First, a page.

What you need to know before giving a secondary credit card to a loved one

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Secondary credit cards can be a great way to keep track of the household budget, but don't expect the risks and rewards to be equally shared between cardholders.

How secondary cards work

Secondary credit cards essentially mimics the primary credit card. In this sense, it's almost as if the primary cardholder was in two places at once with the same credit card.

what you need to know before giving a loved one a secondary credit card

"While the majority of joint leases and mortgages share the responsibility across both people, most credit cards are set up quite differently, where one person holds all the risks, but also reaps the majority of the rewards," says Sally Tindall, research director for RateCity.

"The main account holder is usually allowed to have at least one supplementary person, but any hangers-on don't have to worry about the debt collectors - the onus to meet the repayments is on the main applicant."

Secondary credit cards are distinct from joint credit cards, where both cardholders share the risk.

"Most credit card lenders will only permit you to have a single primary cardholder who must accept responsibility for all the charges to that card.

Benefits of using a secondary card

Tindall says that while the risks of letting multiple people spend like drunken sailors on your credit card are somewhat obvious, if managed properly, there are a handful of potential benefits to be had from secondary cards.

"If you and your partner both have credit cards, cutting back to just one account can reduce the need to pay two annual fees, without sacrificing on the amount of rewards you collect, provided the primary cardholder shares the points equally, of course," she says.

"Having just one credit card can also help families keep better track of the household budget, especially if you have a strict spending limit on the card to prevent multiple blowouts."

So while the primary cardholder carries the risk, they also reap the reward points.

Understand the risks

Secondary credit cards can help families manage the outgoings of the kids or grandparents.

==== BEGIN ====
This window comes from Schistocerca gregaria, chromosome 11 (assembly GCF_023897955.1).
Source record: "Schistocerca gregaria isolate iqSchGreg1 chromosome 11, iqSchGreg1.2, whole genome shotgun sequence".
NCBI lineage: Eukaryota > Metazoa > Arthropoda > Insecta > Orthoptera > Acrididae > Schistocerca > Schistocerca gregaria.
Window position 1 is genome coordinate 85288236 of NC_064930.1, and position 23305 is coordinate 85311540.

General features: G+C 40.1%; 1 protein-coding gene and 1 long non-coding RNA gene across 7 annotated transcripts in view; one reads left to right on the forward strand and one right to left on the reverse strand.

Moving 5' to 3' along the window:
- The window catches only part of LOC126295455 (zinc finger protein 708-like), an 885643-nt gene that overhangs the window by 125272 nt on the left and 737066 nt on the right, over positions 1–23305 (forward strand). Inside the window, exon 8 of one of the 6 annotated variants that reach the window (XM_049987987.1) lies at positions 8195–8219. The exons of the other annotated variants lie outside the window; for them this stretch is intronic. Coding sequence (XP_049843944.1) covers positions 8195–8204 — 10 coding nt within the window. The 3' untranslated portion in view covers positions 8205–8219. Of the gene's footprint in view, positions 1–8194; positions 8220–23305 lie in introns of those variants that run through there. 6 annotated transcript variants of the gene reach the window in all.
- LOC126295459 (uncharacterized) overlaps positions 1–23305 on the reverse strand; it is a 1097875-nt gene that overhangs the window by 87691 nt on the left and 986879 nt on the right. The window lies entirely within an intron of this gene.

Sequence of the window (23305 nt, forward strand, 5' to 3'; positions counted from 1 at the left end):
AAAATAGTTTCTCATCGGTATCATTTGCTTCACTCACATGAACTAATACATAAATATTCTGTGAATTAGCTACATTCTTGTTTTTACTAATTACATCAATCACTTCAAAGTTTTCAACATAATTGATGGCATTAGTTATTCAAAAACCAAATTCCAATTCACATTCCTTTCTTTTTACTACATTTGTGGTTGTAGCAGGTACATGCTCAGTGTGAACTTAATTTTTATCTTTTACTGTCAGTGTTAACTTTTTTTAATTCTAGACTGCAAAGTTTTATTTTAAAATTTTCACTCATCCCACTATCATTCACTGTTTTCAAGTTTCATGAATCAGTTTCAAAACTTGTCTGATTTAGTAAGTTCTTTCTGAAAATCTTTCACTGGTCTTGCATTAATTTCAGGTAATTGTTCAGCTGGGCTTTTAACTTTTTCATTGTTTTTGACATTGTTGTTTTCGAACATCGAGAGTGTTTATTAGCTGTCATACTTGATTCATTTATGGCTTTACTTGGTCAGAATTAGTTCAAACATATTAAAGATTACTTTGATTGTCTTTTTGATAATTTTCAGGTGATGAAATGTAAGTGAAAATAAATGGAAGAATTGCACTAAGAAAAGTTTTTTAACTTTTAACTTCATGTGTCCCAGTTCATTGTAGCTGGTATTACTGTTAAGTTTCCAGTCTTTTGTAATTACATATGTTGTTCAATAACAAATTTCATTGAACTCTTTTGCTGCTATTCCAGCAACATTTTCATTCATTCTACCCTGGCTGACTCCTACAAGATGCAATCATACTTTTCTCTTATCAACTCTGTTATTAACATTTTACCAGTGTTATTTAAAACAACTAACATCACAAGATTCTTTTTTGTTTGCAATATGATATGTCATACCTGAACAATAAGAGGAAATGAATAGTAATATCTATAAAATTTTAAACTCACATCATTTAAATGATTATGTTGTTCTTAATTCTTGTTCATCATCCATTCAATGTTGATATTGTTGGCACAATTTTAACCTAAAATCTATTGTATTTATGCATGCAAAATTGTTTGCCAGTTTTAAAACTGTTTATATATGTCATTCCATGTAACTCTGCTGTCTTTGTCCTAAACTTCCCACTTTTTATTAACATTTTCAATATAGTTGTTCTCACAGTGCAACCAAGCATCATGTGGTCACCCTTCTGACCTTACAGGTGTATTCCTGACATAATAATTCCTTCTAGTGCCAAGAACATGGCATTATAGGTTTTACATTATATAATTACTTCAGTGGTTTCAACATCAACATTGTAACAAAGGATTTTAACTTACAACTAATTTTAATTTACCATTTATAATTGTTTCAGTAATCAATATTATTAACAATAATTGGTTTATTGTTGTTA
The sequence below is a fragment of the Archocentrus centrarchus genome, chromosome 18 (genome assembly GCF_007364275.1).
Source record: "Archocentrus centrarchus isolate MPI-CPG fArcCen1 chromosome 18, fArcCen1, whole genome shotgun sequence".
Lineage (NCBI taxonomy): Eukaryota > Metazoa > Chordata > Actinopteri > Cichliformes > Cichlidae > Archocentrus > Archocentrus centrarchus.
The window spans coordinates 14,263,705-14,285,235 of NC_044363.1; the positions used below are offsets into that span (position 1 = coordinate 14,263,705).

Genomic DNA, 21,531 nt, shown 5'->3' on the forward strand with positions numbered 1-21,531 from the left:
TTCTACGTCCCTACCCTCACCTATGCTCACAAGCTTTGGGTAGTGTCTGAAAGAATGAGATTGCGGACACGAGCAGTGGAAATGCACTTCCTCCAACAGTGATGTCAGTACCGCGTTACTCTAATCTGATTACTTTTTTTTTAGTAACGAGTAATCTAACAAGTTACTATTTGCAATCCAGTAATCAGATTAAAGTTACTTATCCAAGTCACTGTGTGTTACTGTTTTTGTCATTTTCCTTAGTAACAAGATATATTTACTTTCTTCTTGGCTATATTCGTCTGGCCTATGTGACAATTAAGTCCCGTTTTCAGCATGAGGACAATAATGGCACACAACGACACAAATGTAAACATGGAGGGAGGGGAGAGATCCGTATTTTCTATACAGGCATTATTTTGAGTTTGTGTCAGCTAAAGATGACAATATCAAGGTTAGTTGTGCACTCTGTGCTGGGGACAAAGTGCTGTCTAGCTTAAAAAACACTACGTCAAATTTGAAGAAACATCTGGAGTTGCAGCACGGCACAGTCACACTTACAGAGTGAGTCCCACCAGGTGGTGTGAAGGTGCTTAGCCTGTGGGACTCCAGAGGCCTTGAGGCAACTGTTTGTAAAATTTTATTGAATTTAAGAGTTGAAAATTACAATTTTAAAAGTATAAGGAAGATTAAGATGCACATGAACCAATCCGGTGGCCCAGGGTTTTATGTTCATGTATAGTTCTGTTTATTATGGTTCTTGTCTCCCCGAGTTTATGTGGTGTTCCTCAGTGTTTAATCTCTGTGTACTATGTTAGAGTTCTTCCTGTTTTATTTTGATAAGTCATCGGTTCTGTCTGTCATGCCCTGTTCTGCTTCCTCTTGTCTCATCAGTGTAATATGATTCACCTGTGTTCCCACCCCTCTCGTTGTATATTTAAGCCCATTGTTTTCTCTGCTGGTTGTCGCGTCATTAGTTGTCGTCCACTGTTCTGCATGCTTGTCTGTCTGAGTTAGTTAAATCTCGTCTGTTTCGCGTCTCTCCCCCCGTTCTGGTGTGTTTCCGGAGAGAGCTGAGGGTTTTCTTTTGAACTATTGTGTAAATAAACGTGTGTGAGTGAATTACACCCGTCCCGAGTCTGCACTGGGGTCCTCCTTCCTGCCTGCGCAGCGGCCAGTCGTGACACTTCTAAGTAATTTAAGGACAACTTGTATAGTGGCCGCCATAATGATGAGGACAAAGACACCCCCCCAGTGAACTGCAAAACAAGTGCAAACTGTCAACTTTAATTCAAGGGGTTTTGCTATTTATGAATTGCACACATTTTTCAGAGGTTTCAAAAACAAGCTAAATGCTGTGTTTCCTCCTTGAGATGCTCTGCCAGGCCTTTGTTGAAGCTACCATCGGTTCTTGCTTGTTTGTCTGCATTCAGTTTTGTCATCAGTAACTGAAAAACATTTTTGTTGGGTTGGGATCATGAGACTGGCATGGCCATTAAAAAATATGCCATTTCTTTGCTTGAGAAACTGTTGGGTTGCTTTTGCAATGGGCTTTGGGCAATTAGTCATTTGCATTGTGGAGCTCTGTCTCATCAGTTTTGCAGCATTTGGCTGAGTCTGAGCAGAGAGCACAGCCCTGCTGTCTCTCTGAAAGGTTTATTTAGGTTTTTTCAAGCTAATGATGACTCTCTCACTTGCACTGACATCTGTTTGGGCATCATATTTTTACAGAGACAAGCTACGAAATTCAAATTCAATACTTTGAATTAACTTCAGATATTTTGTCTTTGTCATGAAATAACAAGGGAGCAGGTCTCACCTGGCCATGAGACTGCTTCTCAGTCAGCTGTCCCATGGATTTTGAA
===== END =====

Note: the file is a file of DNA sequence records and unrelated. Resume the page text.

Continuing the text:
However, while banks may allow secondary cardholders for persons 16 or over, that doesn't mean it's necessarily a good idea.

"If you're looking to teach your kids how to manage credit responsibly, giving them access to a card where they have no responsibility whatsoever has the potential to backfire," says Tindall.

"Young adults who blow a hole in their mums or dads' credit cards aren't going to suffer the consequences from the bank - it's up to the parents to enforce any rules around spending and dish out penalties where required."

By the same token, late payments go down as a black mark against the credit history of the primary cardholder. So, the kids do the crime without doing the time, so to speak. Conversely, they miss the opportunity to build a healthy credit history.

"Secondary cardholders aren't responsible for the money owed on the card, so the credit card isn't typically recorded on their credit file. While this means they can't use it to build up their own credit history, if a repayment is missed, any negative behaviour won't get recorded on their file."

By comparison, joint credit cards are recorded on both applicants' credit files.

Ultimately, says Tindall, how best to teach this lesson comes down to the individual.

"If you've got a credit card, explain to your kids how it works, but also the risks involved," she says.

"Young adults might be turning their backs on credit cards, but they're walking straight towards other forms of credit such as buy now, pay later, which we know can end with people skipping meals and taking out loans just to make ends meet."

Make a plan

"If you are thinking about putting someone on your credit card as an additional cardholder, set yourselves some ground rules first and talk about how and when you will both use the card," says Tindall.

"Before you commit, make sure you set a credit limit you are both comfortable with, and discuss who is in charge of clearing the debt each month, because the last thing you want is to get hit with a whopping great interest bill because both of you thought the other one was paying it."

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David Thornton is a journalist at Money magazine and is one of the hosts of the Friends With Money podcast. He previously worked at Your Money, covering market news as producer of Trading Day Live. Before that, he covered business and finance news at The Constant Investor. David holds a Masters of International Relations from the University of Melbourne.